Bil’s rating (out of 5): BBBB.5.
Original title: Deux Jours, Une Nuit
Belgium/France/Italy, 2014. Les Films du Fleuve, Archipel 35, BIM Distribuzione, Eyeworks, France 2 Cinéma, Radio Télévision Belge Francophone, Belgacom, Centre du Cinéma et de l’Audiovisuel de la Fédération Wallonie-Bruxelles, VOO, Vlaams Audiovisueel Fonds, Eurimages, Canal+, Ciné+, France Télévisions, La Wallonie, Le Tax Shelter du Gouvernement Fédéral de Belgique, Casa Kafka Pictures, Casa Kafka Pictures Movie Tax Shelter Empowered by Belfius, Cinéfinance Tax Shelter, MEDIA Programme of the European Union. Screenplay by Jean-Pierre Dardenne, Luc Dardenne. Cinematography by Alain Marcoen. Produced by Jean-Pierre Dardenne, Luc Dardenne, Production Design by Costume Design by Film Editing by Academy Awards 2014. Boston Film Critics Awards 2014. Cannes Film Festival 2014. National Board of Review Awards 2014. New York Film Critics Awards 2014. North Carolina Film Critics Awards 2014. Toronto International Film Festival 2014.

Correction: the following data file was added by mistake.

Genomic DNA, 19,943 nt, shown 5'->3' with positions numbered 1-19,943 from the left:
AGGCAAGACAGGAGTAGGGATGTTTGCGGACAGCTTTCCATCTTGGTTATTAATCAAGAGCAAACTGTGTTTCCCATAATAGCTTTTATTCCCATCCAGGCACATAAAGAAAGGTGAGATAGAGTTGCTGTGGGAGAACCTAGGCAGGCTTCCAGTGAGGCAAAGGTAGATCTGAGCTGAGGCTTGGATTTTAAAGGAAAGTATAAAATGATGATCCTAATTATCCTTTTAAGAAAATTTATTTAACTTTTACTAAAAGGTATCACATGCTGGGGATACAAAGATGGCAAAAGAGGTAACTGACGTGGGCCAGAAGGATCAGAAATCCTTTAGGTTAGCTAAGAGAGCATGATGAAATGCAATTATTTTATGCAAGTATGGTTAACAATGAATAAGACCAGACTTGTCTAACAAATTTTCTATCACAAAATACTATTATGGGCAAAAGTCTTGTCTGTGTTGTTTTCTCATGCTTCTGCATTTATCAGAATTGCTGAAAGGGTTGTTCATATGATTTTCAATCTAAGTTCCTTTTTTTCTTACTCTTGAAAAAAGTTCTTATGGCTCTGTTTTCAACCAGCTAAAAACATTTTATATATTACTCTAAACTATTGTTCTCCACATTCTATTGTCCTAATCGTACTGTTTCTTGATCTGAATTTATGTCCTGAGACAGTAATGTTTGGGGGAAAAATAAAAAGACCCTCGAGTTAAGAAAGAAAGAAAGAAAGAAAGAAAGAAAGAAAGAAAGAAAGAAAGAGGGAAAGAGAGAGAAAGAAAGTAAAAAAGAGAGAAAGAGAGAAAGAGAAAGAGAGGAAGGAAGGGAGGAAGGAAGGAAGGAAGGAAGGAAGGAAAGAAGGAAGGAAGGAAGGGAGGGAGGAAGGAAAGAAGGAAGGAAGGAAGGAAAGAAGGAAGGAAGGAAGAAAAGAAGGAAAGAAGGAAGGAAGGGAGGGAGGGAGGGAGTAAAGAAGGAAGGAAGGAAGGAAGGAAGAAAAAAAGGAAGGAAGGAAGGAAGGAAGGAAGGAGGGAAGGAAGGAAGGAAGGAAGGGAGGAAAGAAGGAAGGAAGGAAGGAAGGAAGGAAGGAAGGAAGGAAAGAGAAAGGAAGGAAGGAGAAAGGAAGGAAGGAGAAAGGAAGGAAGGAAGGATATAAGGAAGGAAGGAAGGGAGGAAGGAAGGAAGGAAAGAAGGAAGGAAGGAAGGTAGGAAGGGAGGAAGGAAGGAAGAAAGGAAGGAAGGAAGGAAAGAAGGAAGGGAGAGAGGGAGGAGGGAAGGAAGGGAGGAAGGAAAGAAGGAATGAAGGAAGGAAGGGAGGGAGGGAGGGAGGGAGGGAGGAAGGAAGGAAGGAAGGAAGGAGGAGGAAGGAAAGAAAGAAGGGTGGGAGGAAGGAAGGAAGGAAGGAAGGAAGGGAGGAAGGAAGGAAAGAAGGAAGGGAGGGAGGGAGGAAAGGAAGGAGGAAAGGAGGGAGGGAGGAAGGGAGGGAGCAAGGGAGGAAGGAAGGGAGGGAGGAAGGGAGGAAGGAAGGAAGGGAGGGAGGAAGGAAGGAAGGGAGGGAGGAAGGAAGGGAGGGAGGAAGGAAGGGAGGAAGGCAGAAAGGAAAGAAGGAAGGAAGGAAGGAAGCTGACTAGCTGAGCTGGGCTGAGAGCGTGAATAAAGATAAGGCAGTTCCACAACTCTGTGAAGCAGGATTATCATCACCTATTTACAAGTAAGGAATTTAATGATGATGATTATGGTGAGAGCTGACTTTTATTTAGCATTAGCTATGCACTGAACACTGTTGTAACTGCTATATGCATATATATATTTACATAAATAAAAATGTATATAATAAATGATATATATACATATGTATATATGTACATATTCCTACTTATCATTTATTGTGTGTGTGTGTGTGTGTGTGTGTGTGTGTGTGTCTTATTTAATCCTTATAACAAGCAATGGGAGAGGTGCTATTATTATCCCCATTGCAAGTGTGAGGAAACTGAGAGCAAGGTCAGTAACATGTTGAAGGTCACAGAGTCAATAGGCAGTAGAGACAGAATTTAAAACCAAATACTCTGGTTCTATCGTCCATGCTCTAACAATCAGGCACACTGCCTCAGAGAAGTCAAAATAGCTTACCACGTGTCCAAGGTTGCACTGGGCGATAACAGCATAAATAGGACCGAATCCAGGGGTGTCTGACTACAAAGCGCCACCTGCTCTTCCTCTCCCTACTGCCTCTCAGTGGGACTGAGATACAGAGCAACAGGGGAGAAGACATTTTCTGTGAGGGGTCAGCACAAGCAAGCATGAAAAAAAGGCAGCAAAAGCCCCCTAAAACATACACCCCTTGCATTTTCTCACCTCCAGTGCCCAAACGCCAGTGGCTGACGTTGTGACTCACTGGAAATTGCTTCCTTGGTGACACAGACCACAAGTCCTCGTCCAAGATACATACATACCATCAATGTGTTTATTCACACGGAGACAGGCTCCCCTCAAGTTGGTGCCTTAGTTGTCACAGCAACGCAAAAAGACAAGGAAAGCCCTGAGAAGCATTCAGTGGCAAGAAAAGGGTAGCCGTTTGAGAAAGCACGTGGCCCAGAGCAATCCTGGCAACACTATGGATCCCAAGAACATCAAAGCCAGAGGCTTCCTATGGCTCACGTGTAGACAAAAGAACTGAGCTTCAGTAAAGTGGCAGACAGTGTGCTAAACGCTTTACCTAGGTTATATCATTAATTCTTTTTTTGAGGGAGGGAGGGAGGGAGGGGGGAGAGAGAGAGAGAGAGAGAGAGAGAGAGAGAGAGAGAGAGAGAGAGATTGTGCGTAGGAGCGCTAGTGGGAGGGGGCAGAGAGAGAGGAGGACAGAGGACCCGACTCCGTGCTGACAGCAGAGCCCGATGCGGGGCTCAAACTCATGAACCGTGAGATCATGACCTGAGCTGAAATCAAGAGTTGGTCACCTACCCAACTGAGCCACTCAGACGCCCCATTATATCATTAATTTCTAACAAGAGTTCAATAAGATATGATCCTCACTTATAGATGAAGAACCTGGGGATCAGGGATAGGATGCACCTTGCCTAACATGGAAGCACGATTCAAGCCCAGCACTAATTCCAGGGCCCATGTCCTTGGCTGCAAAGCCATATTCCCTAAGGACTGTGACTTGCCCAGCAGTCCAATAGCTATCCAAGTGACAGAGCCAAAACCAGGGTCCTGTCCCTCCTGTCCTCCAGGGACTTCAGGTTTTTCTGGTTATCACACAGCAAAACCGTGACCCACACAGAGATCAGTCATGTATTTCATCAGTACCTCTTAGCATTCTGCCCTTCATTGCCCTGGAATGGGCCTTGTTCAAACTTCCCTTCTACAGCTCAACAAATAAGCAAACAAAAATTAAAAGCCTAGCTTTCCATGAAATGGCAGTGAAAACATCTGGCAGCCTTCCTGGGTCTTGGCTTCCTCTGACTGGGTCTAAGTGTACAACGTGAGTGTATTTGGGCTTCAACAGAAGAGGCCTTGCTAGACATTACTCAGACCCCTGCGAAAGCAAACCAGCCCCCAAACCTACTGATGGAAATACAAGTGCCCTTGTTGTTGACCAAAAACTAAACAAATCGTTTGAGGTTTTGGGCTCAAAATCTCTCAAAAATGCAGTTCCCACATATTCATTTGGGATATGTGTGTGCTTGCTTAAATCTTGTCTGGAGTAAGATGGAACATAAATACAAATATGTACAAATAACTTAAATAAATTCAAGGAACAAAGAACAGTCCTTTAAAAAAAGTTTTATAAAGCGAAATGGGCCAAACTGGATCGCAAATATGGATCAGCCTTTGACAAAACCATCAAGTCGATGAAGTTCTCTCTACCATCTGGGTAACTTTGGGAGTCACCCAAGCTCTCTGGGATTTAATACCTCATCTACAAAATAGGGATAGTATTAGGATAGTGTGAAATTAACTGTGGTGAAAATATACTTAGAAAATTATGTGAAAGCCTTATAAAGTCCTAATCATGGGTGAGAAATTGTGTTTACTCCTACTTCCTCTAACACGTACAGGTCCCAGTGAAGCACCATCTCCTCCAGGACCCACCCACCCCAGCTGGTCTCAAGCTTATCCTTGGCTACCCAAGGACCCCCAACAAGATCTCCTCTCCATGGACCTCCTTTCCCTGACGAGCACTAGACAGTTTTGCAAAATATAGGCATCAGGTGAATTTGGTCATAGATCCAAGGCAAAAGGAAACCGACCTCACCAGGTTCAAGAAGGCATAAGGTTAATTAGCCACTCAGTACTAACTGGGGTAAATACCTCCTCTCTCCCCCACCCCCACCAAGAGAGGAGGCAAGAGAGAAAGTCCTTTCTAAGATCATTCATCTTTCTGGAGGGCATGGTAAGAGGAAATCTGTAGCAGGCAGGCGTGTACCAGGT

Marion Cotillard is prepared to go back to work after being on sick leave for depression, but is informed of a devastating change at the factory where she works. Her fellow employees have been given the choice of either receiving a huge annual bonus or keeping her on staff, and have been asked to vote one way or the other. Frustrated between her self-doubt and her need to stay employed for the sake of her family, Cotillard spends a weekend visiting all of her co-workers and asking them to vote in her favour, struggling the whole time to maintain her resolve, with results spinning a number of different directions. In the brilliantly tight plot created by the always reliable Dardennes brothers, Cotillard is judged, sympathized with, attacked and avoided by a number of people who show a range of human reactions to a genuinely sympathetic situation. She is, after all, not the only person who is struggling financially, and she herself admits that the choice would not be easy for her either. The filmmakers do a marvelous job of showing these complicated situations without being unfairly critical of their subjects. The fascination with the varying responses provides the key basis of this film, and the brilliance is in the carefully constructed emotional landscape upon which it plays, scoring the higher and lower conflict scenes with perfect balance and delicacy before the gorgeous conclusion. Cotillard is, as always, a revelation of sympathy and tenderness, fiery and yet vulnerable, and the Dardennes compromise nothing in their risk of having such a huge movie star performing in their no-frills style production.